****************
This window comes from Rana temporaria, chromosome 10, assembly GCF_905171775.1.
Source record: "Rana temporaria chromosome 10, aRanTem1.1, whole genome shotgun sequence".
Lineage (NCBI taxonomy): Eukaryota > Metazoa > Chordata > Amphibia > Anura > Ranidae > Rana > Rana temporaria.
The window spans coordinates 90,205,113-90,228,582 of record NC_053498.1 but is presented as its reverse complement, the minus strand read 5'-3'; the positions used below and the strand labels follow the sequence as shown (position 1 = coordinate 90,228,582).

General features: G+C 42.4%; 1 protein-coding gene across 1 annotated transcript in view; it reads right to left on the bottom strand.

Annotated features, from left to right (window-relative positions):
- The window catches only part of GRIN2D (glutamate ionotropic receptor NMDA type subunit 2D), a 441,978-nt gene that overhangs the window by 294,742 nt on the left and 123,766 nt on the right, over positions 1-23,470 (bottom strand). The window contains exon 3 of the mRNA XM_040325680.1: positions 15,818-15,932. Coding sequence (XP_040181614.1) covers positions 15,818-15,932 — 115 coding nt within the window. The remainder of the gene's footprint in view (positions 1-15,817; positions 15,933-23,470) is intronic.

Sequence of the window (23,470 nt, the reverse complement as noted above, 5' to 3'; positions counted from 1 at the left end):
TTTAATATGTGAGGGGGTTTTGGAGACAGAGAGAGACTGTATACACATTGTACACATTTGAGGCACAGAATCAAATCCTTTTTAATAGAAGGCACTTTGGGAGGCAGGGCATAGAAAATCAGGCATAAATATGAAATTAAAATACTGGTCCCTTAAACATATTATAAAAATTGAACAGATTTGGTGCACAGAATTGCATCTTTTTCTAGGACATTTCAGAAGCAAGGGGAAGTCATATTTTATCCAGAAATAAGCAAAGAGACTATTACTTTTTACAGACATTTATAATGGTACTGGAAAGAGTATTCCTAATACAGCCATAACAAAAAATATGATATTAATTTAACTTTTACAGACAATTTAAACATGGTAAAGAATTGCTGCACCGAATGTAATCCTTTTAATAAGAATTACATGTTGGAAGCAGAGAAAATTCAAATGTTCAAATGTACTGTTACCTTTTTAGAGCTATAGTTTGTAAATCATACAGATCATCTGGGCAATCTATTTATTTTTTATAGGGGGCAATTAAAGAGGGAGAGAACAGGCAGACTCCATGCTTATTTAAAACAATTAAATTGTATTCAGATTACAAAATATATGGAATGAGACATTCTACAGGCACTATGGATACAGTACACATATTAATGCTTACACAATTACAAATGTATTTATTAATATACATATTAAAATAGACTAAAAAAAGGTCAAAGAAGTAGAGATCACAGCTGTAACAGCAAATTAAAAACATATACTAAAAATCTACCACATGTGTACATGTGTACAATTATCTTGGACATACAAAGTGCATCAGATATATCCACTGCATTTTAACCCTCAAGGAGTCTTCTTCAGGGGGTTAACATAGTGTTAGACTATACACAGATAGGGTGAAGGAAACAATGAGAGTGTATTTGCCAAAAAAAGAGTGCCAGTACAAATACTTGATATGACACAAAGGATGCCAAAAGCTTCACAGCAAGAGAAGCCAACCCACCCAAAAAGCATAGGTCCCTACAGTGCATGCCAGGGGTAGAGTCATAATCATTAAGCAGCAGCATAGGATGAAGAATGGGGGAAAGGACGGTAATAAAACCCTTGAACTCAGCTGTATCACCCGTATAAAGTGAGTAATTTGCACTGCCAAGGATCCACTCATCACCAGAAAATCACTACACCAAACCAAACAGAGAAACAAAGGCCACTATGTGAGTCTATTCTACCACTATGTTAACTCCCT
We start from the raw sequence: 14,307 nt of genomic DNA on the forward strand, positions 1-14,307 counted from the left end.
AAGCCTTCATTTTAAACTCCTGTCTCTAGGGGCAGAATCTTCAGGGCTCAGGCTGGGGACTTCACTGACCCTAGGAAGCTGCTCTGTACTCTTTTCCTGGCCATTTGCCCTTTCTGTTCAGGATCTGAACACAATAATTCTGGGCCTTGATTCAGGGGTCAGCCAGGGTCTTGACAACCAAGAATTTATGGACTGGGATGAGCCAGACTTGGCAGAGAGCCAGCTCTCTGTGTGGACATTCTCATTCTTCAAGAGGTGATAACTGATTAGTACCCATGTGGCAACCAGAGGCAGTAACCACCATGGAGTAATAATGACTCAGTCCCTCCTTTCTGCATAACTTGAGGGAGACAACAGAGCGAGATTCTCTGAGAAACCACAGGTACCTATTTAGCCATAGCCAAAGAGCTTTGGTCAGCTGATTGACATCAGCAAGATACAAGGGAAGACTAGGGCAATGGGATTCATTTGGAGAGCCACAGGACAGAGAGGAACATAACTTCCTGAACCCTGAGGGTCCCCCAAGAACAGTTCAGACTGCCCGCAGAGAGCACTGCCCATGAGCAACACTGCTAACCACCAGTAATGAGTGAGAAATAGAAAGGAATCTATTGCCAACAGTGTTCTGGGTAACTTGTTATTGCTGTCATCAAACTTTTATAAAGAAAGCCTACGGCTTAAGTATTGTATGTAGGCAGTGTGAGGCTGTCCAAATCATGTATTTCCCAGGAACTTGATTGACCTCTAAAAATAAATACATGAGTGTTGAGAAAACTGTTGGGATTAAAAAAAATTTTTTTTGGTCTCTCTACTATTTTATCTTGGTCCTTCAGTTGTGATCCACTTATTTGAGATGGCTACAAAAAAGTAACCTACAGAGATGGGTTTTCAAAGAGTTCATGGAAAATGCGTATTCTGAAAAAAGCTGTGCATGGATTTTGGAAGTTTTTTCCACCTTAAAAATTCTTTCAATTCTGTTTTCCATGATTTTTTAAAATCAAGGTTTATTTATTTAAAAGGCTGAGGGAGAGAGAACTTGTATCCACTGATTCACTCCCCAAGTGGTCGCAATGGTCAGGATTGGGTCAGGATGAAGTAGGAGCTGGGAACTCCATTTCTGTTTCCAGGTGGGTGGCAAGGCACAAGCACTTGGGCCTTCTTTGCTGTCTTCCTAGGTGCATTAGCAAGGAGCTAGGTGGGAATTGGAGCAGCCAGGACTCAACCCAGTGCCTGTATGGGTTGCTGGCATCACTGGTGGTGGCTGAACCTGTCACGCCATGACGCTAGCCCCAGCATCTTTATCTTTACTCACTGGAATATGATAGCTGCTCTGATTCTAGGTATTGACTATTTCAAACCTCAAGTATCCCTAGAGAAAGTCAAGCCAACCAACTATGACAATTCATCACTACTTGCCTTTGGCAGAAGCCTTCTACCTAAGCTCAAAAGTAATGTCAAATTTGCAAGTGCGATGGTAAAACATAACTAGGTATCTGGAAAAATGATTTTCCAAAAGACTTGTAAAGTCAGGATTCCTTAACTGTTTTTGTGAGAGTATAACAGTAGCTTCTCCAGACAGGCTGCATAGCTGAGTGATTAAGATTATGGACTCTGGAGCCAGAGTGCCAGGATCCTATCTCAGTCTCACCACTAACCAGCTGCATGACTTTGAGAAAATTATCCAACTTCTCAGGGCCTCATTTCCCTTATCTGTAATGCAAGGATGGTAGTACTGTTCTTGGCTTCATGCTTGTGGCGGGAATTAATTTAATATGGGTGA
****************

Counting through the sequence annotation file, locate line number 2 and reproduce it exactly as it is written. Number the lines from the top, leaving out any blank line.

Source record: "Rana temporaria chromosome 10, aRanTem1.1, whole genome shotgun sequence".